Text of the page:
Park City receives formal request to pedestrianize Main Street once weekly
The organization that represents the interests of businesses in the Main Street core on Tuesday formally outlined a request to close the shopping, dining and entertainment strip to traffic on Sundays in the summer and early fall.
It would be a dramatic change to the operations of Main Street at a time when the shops, restaurants and nightclubs are attempting to attract customers amid the worries about the spread of the novel coronavirus.
The request by the Historic Park City Alliance had been expected after the membership in a straw poll desired the street be turned into a pedestrian-only zone. The request involves Sundays starting on June 14 and extending until Sept. 7. The closure would last from 11 a.m. until 10 p.m. and be split into two stretches — one from Heber Avenue south to the Brew Pub lot and the other from Heber Avenue north to 9th Street. The two stretches account for the commercial section of Main Street. The idea would keep the cross streets of 9th Street and Heber Avenue open to traffic, and Park Avenue would also remain open for traffic.
The blueprints also call for a turnaround in the Brew Pub lot that would force southbound Swede Alley traffic northbound. The turnaround is designed to prevent traffic from reaching the Old Town neighborhood that surrounds Main Street. There are some concerns in Old Town about the Main Street closure pushing traffic onto the residential streets.
The Historic Park City Alliance in a memo to Mayor Andy Beerman and the Park City Council detailing the request also wants the municipal government to assist with efforts to change state alcohol regulations to reflect the concept of dining on the street. Other points in the memo include keeping parking free in the Main Street core until Dec. 17 and developing a transit plan.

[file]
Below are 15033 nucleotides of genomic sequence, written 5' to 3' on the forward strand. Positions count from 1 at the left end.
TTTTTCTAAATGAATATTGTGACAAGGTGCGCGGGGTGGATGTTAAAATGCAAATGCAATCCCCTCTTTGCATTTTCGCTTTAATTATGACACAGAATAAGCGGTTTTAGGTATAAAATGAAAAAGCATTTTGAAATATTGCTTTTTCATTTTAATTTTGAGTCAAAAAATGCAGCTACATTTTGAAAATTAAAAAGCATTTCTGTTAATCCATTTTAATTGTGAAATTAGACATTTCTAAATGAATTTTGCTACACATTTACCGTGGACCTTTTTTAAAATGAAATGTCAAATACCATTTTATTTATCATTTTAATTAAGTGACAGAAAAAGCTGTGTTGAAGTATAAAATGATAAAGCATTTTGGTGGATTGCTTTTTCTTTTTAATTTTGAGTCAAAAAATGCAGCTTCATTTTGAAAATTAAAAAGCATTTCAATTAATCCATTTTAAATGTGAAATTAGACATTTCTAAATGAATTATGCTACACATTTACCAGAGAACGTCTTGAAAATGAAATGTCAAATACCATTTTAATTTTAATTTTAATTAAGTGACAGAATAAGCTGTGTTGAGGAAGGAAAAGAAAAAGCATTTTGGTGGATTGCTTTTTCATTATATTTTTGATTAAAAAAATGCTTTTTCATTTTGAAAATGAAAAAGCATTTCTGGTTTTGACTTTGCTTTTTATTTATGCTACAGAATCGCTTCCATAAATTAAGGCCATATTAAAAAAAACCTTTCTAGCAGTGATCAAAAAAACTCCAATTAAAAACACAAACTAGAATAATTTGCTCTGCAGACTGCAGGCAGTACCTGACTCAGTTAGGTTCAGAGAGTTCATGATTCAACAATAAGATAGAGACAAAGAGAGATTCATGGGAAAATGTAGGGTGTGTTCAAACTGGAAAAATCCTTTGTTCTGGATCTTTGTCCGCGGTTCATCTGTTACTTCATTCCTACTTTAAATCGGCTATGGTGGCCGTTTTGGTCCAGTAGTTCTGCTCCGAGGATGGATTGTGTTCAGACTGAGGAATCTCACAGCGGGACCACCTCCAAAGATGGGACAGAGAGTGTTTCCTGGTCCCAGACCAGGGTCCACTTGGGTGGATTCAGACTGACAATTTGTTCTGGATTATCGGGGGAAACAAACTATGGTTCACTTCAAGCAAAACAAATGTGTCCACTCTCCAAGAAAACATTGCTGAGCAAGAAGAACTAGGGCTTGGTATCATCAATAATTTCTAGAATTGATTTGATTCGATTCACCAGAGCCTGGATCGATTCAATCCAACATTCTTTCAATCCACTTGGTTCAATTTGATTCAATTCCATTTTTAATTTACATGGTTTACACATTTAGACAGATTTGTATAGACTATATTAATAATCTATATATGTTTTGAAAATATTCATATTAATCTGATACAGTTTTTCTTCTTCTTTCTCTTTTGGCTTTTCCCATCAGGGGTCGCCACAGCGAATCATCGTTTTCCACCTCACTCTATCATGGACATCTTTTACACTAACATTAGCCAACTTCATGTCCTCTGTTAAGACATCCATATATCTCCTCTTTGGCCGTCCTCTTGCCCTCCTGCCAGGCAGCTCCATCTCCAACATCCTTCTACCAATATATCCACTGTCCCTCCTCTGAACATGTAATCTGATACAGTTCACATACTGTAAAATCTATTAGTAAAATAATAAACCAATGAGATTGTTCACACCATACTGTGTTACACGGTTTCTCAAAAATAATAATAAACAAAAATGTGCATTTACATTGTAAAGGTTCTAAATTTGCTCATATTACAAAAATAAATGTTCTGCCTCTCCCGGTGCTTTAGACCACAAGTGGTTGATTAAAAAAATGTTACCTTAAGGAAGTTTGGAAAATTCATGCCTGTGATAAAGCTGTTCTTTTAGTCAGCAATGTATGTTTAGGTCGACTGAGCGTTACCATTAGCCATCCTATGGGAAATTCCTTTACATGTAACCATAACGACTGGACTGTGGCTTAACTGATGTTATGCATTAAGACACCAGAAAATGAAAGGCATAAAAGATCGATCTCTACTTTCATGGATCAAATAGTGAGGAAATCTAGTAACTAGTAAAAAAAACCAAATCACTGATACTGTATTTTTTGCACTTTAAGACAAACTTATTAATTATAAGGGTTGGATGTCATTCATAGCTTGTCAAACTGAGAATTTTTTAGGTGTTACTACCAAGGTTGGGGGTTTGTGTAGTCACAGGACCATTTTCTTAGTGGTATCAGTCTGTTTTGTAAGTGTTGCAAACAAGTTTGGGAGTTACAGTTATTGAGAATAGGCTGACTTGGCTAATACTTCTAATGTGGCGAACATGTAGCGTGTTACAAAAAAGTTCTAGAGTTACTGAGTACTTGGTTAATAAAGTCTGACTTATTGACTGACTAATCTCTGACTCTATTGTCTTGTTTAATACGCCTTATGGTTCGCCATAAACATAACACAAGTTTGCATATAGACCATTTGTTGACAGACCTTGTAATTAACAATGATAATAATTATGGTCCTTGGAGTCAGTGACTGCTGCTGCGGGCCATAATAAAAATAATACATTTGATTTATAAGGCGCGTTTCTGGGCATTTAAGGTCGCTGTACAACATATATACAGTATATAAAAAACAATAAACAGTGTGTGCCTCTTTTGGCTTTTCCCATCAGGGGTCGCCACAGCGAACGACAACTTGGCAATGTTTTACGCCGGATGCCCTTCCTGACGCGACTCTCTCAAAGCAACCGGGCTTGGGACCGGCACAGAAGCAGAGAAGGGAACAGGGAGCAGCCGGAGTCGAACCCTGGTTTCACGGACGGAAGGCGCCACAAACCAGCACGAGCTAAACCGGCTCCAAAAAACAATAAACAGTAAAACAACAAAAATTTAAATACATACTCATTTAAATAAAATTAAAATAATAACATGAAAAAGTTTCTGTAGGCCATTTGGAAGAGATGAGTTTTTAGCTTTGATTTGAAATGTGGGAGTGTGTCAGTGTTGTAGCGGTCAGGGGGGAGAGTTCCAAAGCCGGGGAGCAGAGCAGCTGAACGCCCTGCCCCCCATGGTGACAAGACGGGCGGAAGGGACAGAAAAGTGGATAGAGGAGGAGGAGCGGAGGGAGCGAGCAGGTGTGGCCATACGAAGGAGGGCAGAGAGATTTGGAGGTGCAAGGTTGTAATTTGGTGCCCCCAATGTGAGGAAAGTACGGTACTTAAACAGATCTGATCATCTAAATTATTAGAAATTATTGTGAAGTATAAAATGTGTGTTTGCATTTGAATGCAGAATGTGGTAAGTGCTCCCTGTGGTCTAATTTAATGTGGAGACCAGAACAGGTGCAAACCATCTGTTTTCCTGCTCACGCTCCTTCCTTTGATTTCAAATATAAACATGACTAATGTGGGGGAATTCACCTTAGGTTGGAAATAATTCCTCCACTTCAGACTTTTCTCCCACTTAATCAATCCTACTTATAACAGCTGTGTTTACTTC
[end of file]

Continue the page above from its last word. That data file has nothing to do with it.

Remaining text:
Main Street businesses see a pedestrianized street once a week as an enticement during a summer and fall that could be difficult. The weekly Park Silly Sunday Market and the Tour of Utah bicycling race have been canceled, and there are worries about the possibility of an overall sharp drop in sales. Creating a pedestrian zone, the supporters say, could bring people to Main Street in a time of social distancing.
“We have to get this right. And to get it right, we must all be present and united while we attempt to balance the moving health and business concerns,” John Kenworthy, the president of the Historic Park City Alliance, said in the memo.
The 11 a.m. until 10 p.m. timeframe that was requested is extended from an earlier iteration of the proposal, which called for hours from 11 a.m. until 5 p.m. The extended hours are seen as especially benefiting restaurants and nightclubs.
The mayor and City Council on Thursday mentioned the request by the Historic Park City Alliance but were not scheduled to address the issue at the meeting. The elected officials could hold a special meeting next week to discuss the idea. City Hall staffers would draft a report about the topic covering the municipal government’s analysis prior to a City Council meeting. It appears the state alcohol regulations will be one of the topics the elected officials and staffers will address.
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